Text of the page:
The suggestion of writing a thesis on Nietzsche came from Professor Samuel J. Todes, to whom I owe a great debt of gratitude. Although unable to advise me in the actual work of the thesis, Prof. Todes left a pervasive influence on my philosophic thinking, which is clear throughout my “original” ideas in the thesis. A background in phenomenology, which proved extremely useful in interpreting Nietzsche’s writings and the emphasis on understanding the role of human needs, are results of several courses and a number of private conversations with Prof. Todes.

The general structure of the thesis as well as numerous technical improvements are due to the conscientious assistance of my thesis advisor. Credit is also due my typist, Doris Whiteman, for providing moral support throughout and her diligent labors in the last stages.

With topic, structure and typing supplied by others, the pleasure (and frustration) of reading and contemplating Nietzsche’s philosophy remained mine.

Note on references

With the exception of Nietzsche’s own works, references are cited throughout the thesis by their author’s name. Works quoted and those useful in the preparation of the thesis are listed in the Bibliography with their publishing information.

The following abbreviations are used in referring to Nietzsche’s writings:

BG&E: Beyond Good and Evil (Jenseits von Gut und Bose, 1886)

GM: Genealogy of Morals (Zur Genealogie der Moral, 1887)

HAH: Human, All-Too Human (Menschliches, Allzu Menschliches, 1882)

JW: Joyful Wisdom (Die Frohliche Wissenschaft, 1882)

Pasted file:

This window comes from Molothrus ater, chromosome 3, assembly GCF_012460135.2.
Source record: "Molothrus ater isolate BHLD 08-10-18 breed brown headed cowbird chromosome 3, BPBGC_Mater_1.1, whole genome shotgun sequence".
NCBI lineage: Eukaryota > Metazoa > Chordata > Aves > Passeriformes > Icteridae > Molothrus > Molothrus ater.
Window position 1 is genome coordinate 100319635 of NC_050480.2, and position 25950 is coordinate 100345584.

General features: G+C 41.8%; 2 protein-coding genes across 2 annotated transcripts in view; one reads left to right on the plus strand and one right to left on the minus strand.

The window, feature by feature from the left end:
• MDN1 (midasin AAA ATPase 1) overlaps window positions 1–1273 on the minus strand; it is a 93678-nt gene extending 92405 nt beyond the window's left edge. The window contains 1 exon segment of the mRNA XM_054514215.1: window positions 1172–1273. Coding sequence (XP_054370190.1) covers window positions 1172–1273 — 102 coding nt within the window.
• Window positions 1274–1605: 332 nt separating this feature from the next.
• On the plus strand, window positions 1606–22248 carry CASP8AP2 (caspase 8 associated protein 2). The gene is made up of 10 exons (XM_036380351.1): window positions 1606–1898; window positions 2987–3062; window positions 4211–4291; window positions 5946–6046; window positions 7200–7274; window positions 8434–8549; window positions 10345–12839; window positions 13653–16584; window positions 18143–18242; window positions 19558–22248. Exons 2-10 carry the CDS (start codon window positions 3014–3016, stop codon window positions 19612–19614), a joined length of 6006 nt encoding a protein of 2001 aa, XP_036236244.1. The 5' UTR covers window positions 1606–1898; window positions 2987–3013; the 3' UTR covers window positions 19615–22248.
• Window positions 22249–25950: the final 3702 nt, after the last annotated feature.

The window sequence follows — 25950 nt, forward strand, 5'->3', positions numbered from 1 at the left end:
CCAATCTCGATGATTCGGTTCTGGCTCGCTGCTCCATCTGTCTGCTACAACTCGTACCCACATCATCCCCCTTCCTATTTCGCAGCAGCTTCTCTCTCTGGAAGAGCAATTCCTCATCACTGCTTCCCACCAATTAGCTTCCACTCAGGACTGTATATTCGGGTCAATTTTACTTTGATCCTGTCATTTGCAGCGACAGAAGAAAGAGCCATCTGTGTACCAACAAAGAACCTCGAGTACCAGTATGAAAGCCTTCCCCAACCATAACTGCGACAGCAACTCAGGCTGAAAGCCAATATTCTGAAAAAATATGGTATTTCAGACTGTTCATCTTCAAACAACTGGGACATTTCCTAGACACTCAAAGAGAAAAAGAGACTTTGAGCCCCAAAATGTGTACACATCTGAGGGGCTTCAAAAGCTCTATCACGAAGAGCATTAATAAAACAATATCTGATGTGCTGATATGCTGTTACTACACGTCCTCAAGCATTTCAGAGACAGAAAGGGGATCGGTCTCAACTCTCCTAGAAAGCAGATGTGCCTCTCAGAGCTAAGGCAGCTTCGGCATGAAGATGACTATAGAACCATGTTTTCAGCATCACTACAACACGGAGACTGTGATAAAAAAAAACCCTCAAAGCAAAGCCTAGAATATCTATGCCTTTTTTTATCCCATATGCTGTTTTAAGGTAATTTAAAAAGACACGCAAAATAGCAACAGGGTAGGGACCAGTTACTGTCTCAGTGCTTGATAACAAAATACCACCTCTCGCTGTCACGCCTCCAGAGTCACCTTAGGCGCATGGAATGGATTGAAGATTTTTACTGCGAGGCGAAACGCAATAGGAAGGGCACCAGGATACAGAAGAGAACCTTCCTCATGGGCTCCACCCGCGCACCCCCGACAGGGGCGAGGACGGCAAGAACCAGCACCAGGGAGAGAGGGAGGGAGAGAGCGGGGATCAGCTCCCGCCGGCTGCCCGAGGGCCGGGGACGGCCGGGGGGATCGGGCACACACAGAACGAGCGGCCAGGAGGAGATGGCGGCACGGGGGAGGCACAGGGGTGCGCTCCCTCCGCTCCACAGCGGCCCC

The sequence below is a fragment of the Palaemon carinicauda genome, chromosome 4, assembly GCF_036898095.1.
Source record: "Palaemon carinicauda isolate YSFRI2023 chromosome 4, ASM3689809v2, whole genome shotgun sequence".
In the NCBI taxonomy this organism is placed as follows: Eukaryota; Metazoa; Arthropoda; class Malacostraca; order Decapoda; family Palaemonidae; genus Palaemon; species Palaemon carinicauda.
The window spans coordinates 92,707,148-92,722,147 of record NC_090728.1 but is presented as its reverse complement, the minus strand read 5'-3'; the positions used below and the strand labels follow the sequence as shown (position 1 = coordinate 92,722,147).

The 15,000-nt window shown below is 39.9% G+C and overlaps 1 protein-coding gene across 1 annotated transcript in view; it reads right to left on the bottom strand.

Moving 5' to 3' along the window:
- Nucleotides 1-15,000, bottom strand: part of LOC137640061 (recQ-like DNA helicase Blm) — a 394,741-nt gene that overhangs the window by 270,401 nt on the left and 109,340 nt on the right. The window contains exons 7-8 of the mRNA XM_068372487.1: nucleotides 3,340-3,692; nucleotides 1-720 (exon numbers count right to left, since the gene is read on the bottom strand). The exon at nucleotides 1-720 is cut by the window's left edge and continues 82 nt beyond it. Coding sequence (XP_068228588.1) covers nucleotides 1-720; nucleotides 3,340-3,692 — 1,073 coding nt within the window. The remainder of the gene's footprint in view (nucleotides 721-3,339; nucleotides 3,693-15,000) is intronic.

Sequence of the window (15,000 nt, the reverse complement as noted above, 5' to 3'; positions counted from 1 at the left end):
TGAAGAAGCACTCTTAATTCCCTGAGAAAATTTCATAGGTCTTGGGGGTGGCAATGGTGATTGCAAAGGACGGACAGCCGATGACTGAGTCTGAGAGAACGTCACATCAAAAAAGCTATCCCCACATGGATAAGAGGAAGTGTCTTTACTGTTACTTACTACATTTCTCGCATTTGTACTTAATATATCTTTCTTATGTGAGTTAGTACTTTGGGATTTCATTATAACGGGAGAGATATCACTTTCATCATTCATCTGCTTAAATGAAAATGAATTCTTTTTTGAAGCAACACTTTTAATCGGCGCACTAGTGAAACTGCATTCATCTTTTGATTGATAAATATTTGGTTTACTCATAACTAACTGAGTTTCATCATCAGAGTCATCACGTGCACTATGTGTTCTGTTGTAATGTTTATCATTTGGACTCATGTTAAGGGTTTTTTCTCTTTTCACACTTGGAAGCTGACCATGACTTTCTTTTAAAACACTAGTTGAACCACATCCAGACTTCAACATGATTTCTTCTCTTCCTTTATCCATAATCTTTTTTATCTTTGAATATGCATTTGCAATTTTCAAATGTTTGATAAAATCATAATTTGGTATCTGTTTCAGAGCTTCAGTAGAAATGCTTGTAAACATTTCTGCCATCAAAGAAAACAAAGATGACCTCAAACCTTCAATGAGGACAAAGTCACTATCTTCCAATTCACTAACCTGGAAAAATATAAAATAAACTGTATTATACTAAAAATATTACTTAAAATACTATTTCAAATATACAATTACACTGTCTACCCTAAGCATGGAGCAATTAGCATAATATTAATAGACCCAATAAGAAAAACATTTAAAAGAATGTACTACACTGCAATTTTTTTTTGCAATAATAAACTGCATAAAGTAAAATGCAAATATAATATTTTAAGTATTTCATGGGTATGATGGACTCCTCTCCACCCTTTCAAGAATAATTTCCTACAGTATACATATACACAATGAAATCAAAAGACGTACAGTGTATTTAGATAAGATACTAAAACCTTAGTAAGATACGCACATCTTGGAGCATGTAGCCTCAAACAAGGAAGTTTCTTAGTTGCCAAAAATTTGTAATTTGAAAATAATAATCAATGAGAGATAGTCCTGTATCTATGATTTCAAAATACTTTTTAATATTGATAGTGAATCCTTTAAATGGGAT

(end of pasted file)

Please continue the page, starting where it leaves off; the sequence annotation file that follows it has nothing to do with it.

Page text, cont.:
Twil.: Twilight of the Idols (Die Gotzen-Dammerung, 1889)

WP: The Will to Power (Der Wille zur Macht, posthumous)

Zar.: Thus Spoke Zarathustra (Also Sprach Zarathustra, 1885)

PN: The Portable Nietzsche, W. Kaufmann (ed.) (incl. Twil. and Zar.)




Note on references



Chapter I. The truth of the statement, “Thou shalt love thy neighbor”

The view

Outline of a criticism of morality

Morality as the work of immorality

Morality as the work of error

Morality as contradictory

Morality as danger

Morality as useful

Critique of Nietzsche’s view of neighborly love

Chapter II. The truth of the statement, “X is the cause of Y”

The view

Cause as force

Cause as inference

Cause as given

Cause as a priori

Cause as nihilism

Critique of Nietzsche’s view of causality

Chapter III. The truth of the statement, “The world is composed of unities”

The view

The ego as divided

The ego as related

Things as related

Belief in things as a weakness of the will to power

Critique of Nietzsche’s view of unities

Chapter IV. Nietzsche’s conception of truth

The view


Critique of Nietzsche’s view of truth